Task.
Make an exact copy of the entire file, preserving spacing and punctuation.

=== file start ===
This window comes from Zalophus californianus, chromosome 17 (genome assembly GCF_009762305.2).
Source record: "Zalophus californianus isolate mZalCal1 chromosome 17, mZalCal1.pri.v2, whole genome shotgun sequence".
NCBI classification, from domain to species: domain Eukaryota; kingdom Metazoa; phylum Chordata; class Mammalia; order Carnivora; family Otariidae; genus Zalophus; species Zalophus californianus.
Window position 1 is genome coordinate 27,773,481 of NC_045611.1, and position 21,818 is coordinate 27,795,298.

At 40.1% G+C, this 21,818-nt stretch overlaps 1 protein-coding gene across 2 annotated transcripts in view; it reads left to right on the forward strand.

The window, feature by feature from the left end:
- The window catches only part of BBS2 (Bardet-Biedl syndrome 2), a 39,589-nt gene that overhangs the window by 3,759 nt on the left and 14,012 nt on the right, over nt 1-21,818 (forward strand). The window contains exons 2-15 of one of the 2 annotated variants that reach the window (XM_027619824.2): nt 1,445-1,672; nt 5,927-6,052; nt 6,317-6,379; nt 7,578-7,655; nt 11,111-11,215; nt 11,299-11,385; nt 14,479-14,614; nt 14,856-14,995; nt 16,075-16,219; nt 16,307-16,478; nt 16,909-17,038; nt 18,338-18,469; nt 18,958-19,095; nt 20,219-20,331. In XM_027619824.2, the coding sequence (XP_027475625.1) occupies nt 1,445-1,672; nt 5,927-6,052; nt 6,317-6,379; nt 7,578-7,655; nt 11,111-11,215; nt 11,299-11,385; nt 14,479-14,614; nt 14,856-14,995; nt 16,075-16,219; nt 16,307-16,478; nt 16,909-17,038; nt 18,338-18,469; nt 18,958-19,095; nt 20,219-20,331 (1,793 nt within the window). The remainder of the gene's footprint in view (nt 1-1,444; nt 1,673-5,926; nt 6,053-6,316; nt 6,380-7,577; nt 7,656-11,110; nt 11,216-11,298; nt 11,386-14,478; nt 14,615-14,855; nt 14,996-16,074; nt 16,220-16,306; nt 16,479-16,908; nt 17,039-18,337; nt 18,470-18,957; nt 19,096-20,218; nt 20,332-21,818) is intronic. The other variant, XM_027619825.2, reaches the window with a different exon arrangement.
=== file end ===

This window comes from Zalophus californianus, chromosome 17 (genome assembly GCF_009762305.2).
Source record: "Zalophus californianus isolate mZalCal1 chromosome 17, mZalCal1.pri.v2, whole genome shotgun sequence".
NCBI classification, from domain to species: domain Eukaryota; kingdom Metazoa; phylum Chordata; class Mammalia; order Carnivora; family Otariidae; genus Zalophus; species Zalophus californianus.
Window position 1 is genome coordinate 27,773,481 of NC_045611.1, and position 21,818 is coordinate 27,795,298.

At 40.1% G+C, this 21,818-nt stretch overlaps 1 protein-coding gene across 2 annotated transcripts in view; it reads left to right on the forward strand.

The window, feature by feature from the left end:
- The window catches only part of BBS2 (Bardet-Biedl syndrome 2), a 39,589-nt gene that overhangs the window by 3,759 nt on the left and 14,012 nt on the right, over nt 1-21,818 (forward strand). The window contains exons 2-15 of one of the 2 annotated variants that reach the window (XM_027619824.2): nt 1,445-1,672; nt 5,927-6,052; nt 6,317-6,379; nt 7,578-7,655; nt 11,111-11,215; nt 11,299-11,385; nt 14,479-14,614; nt 14,856-14,995; nt 16,075-16,219; nt 16,307-16,478; nt 16,909-17,038; nt 18,338-18,469; nt 18,958-19,095; nt 20,219-20,331. In XM_027619824.2, the coding sequence (XP_027475625.1) occupies nt 1,445-1,672; nt 5,927-6,052; nt 6,317-6,379; nt 7,578-7,655; nt 11,111-11,215; nt 11,299-11,385; nt 14,479-14,614; nt 14,856-14,995; nt 16,075-16,219; nt 16,307-16,478; nt 16,909-17,038; nt 18,338-18,469; nt 18,958-19,095; nt 20,219-20,331 (1,793 nt within the window). The remainder of the gene's footprint in view (nt 1-1,444; nt 1,673-5,926; nt 6,053-6,316; nt 6,380-7,577; nt 7,656-11,110; nt 11,216-11,298; nt 11,386-14,478; nt 14,615-14,855; nt 14,996-16,074; nt 16,220-16,306; nt 16,479-16,908; nt 17,039-18,337; nt 18,470-18,957; nt 19,096-20,218; nt 20,332-21,818) is intronic. The other variant, XM_027619825.2, reaches the window with a different exon arrangement.